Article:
With significant attention focused on the environment, much contemporary pedagogy takes inspiration from the educational project of Reggio Emilia where the environment is recognized as the ‘third teacher’ (Malaguzzi). To acknowledge this powerful dimension of learning we must think carefully not only about the physical spaces we provide but the social, relational, emotional, spatial, temporal and political spaces that shape the early childhood experience. When it comes to creating environments that promote agency, inquiry and collaboration; early childhood teachers are especially skilled in this area. I have found that they are often the most ‘spatially literate’ practitioners in schools today.
AISC : Early Childhood teachers in international schools often come from diverse contexts and backgrounds, how do we marry this diversity with an agreed sense of teaching and learning?
Fiona : A lot of my work with International Schools centers around the process of ‘developing a shared pedagogy’. Working out how teaching and learning weaves together in each context takes time but is a richly rewarding and worthwhile engagement. Coming together as a new or changing team in an International School is a unique and fascinating experience, presenting crucial time for listening, for reciprocity, for inquiry, for examining beliefs and for the co-construction of new pedagogical identities. It also brings additional challenges often due to the transitory, trans-national school population which brings a rich cacophony of cultural experiences, many of whom come with established educational traditions and many different points of view about what education ‘should be’. This dynamic demands a collaborative approach where enriching pedagogy is the central focus; digging deeper into better teaching and learning practices as we go forward together. Echoing Vygotsky’s belief that ‘we become ourselves through others’, this collaboration requires a strong sense of self but also an open-minded curiosity about our colleagues’ points of view.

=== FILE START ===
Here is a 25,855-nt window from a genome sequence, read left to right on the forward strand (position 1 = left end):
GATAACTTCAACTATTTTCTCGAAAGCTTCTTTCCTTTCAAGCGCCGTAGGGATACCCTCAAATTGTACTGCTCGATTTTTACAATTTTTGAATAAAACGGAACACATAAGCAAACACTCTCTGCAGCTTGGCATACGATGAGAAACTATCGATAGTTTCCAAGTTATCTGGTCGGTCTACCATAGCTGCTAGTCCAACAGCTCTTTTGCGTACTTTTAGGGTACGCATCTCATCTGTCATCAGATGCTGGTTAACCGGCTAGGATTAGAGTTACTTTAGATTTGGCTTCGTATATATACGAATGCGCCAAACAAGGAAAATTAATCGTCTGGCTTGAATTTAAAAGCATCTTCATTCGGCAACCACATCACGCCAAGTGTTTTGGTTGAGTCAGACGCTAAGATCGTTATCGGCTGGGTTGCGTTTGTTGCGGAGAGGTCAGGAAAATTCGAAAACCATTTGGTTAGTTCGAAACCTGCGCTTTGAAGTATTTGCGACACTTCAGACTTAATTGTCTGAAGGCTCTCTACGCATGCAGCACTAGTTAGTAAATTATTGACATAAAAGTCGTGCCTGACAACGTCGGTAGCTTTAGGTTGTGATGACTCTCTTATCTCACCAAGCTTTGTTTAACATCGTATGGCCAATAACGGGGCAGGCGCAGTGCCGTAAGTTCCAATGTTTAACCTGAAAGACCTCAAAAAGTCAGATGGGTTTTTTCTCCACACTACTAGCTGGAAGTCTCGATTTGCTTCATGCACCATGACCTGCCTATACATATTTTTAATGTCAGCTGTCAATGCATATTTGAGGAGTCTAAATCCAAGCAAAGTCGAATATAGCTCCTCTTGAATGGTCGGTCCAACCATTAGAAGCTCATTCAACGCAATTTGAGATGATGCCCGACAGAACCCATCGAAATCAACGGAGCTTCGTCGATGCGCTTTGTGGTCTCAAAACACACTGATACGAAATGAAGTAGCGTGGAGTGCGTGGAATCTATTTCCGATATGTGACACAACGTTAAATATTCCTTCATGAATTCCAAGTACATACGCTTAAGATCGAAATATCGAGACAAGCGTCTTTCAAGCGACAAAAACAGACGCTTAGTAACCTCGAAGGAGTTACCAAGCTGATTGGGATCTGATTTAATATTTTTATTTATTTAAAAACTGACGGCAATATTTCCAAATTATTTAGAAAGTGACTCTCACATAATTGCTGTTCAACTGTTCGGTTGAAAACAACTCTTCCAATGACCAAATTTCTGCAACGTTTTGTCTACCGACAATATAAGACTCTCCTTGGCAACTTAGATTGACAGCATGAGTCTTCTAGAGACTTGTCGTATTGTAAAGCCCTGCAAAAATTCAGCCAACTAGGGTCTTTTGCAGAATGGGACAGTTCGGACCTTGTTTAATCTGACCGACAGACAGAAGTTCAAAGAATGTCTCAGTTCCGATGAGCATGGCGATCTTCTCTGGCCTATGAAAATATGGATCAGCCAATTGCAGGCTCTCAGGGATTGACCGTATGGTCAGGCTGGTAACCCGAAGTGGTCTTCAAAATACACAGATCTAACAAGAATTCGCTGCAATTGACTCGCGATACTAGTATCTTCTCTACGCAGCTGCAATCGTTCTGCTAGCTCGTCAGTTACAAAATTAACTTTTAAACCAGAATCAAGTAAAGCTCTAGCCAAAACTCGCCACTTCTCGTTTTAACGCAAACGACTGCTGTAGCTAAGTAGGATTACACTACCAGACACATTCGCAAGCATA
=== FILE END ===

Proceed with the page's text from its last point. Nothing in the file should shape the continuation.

AISC : Culture is surely one of the powerful forces in learning, while different cultures emerge, how do international teachers make use of the situation and foster better outcomes?
Fiona : There is no part of life that is untouched by culture; it shapes our experience, moulds our values and gives defining character to our communities. Culture is our primary filter for information. The rise of trans-nationalism now sees people moving within and between cultures frequently, giving rise to a sense of global community. This has had a significant impact on young children and their education, dramatically changing the idea of culture’s once static influence on the child. Responding to this new agenda, International Schools now centre around a set of practices and experiences that both produce and are produced by transnational identities. It is a richly intertwined process. International teachers are well placed to explore the ways that culture shapes language, identity, agency, wellbeing and social bonds, exposing new layers of important connection between culture and childhood.
Family life in this changing space brings a fresh and shifting set of challenges and opportunities too, consequently the demands on International Schools have increased significantly in recent decades. Better learning outcomes are the consequence of more intentional teaching, where international educators listen closely to children, building new shared understandings embedded in the richness of their own changing cultural contexts.
AISC : What can delegates expect from your sections?
Fiona : In the keynote session on Authentic Pedagogy we’ll be exploring some ideas around what this means and how we might move towards making the early years a place of rich authenticity, agency and cultural proficiency. We’ll unpack some of the key messages around play and the development of the young brain as well as appropriate learning trajectories for later academic success. In the workshop session on Positive Learning Environments we’ll look closely at the values that environments convey and how they both overtly and subtly shape teaching and learning practices. Delegates can expect to engage with ideas and reflect deeply on their own contexts as we collaborate to generate new understandings and ideas for practice.